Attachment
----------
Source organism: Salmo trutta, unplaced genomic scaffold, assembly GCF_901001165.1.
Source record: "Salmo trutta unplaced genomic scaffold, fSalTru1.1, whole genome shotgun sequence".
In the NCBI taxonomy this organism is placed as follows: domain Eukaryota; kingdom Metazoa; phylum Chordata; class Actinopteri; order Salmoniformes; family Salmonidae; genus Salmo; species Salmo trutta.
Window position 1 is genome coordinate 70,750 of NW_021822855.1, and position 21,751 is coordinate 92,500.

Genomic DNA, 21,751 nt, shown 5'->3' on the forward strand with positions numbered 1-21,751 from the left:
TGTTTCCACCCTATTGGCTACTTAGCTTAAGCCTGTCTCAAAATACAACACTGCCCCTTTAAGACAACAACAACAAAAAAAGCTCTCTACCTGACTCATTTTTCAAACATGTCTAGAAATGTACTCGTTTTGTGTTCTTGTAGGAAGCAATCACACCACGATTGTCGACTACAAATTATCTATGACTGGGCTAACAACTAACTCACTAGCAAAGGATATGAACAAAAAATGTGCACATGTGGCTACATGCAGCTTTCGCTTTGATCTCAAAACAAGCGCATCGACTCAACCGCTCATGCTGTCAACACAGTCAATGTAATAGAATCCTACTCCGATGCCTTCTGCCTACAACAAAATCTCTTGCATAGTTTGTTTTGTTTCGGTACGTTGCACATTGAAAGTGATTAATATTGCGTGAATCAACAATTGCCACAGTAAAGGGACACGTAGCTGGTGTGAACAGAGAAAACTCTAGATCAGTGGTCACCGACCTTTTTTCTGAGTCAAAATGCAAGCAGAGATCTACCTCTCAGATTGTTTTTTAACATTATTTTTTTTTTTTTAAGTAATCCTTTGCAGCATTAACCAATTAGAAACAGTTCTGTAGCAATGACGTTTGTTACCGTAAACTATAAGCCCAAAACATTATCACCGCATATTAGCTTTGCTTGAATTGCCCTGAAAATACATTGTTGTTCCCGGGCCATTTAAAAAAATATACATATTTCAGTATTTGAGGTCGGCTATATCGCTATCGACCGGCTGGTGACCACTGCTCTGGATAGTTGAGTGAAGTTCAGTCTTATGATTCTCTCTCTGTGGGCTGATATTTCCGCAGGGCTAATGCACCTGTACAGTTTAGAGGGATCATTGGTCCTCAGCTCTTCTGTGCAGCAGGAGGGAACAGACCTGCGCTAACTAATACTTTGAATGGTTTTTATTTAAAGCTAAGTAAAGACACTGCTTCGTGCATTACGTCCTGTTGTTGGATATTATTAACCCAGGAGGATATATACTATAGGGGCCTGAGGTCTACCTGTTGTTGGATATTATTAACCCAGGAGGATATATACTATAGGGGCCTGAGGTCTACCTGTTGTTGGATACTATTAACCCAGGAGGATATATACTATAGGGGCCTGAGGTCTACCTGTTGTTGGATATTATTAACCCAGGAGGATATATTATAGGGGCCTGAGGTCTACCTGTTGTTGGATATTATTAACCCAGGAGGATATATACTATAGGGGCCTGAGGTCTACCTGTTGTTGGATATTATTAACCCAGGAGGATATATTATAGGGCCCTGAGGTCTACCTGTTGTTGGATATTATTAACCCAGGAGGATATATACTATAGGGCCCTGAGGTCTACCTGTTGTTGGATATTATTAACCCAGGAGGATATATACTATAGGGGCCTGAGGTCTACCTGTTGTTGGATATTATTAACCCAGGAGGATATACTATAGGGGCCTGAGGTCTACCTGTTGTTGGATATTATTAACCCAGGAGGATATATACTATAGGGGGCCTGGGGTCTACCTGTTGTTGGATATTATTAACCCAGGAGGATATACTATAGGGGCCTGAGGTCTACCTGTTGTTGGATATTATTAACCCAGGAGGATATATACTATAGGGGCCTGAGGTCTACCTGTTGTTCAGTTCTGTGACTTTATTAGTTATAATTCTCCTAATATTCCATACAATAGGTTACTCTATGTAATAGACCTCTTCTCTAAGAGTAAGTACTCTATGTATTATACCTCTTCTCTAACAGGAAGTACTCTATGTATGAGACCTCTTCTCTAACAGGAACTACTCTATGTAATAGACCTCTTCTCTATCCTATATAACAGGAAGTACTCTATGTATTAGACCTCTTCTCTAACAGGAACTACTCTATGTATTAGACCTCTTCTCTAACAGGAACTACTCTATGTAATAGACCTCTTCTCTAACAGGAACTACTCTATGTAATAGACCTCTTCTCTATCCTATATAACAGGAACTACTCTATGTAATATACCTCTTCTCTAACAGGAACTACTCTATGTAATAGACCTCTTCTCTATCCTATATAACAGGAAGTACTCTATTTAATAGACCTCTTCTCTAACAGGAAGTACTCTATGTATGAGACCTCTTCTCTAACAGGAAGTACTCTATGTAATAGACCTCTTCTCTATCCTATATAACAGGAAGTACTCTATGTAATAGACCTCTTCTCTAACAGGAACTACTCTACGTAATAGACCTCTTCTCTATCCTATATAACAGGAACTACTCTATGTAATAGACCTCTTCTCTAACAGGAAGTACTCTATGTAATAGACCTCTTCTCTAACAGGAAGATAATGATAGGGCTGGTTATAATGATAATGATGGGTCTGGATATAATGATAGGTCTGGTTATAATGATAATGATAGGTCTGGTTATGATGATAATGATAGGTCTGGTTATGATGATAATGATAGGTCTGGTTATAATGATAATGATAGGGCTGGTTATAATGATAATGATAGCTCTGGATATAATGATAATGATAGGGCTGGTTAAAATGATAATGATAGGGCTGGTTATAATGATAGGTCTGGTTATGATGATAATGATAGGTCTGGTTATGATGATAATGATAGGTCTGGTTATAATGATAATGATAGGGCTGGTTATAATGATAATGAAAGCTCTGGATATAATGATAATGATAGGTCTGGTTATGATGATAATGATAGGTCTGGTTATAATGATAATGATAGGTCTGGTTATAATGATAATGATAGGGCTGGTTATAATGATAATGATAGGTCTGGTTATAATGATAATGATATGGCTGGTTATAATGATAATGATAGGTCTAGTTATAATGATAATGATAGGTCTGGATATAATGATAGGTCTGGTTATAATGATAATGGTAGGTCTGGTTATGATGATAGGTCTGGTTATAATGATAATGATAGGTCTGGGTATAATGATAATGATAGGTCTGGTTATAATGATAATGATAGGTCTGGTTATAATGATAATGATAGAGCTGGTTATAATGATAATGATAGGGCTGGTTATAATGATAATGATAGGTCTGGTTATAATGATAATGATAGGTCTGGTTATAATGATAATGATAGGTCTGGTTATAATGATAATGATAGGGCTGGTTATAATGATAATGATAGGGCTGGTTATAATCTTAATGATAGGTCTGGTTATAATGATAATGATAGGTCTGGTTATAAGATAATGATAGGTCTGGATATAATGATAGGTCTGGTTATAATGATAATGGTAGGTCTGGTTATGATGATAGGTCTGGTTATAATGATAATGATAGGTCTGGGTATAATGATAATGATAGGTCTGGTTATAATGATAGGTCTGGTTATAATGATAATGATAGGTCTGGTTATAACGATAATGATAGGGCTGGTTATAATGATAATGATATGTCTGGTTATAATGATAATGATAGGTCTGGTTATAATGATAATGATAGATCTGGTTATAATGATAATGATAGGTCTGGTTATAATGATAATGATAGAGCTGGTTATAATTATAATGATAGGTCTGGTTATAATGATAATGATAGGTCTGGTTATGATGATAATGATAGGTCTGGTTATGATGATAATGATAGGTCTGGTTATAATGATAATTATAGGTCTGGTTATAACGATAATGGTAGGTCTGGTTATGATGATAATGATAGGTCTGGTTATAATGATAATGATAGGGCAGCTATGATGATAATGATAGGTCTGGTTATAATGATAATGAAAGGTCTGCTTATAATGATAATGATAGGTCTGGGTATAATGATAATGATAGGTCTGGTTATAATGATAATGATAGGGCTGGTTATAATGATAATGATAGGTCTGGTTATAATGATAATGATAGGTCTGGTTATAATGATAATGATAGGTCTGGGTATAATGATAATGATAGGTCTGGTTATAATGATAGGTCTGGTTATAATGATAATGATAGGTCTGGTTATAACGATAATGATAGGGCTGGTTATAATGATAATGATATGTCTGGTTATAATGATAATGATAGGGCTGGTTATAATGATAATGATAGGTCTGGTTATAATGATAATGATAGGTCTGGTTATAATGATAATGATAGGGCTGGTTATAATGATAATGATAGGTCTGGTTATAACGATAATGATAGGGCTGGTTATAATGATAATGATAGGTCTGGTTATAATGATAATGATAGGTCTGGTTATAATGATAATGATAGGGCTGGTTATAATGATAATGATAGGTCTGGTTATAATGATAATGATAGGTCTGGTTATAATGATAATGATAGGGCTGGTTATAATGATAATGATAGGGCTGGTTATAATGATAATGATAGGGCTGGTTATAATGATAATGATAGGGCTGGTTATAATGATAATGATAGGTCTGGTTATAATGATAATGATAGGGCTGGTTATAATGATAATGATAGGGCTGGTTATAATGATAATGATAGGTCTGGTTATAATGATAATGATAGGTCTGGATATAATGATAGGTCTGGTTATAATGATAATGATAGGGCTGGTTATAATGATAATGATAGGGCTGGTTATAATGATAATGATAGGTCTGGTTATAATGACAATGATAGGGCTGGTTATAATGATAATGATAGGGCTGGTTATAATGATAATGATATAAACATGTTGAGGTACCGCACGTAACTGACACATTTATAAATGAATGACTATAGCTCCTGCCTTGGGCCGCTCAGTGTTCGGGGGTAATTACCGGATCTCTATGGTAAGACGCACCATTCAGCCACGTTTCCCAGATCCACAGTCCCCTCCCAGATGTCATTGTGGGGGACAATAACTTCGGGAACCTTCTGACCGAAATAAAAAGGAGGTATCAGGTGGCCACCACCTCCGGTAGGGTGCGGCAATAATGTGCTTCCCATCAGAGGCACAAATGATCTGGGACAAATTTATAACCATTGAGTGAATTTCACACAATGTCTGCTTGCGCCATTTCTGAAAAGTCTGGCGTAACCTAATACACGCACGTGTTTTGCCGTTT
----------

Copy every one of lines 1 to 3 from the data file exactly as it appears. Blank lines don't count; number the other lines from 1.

Source organism: Salmo trutta, unplaced genomic scaffold, assembly GCF_901001165.1.
Source record: "Salmo trutta unplaced genomic scaffold, fSalTru1.1, whole genome shotgun sequence".
In the NCBI taxonomy this organism is placed as follows: domain Eukaryota; kingdom Metazoa; phylum Chordata; class Actinopteri; order Salmoniformes; family Salmonidae; genus Salmo; species Salmo trutta.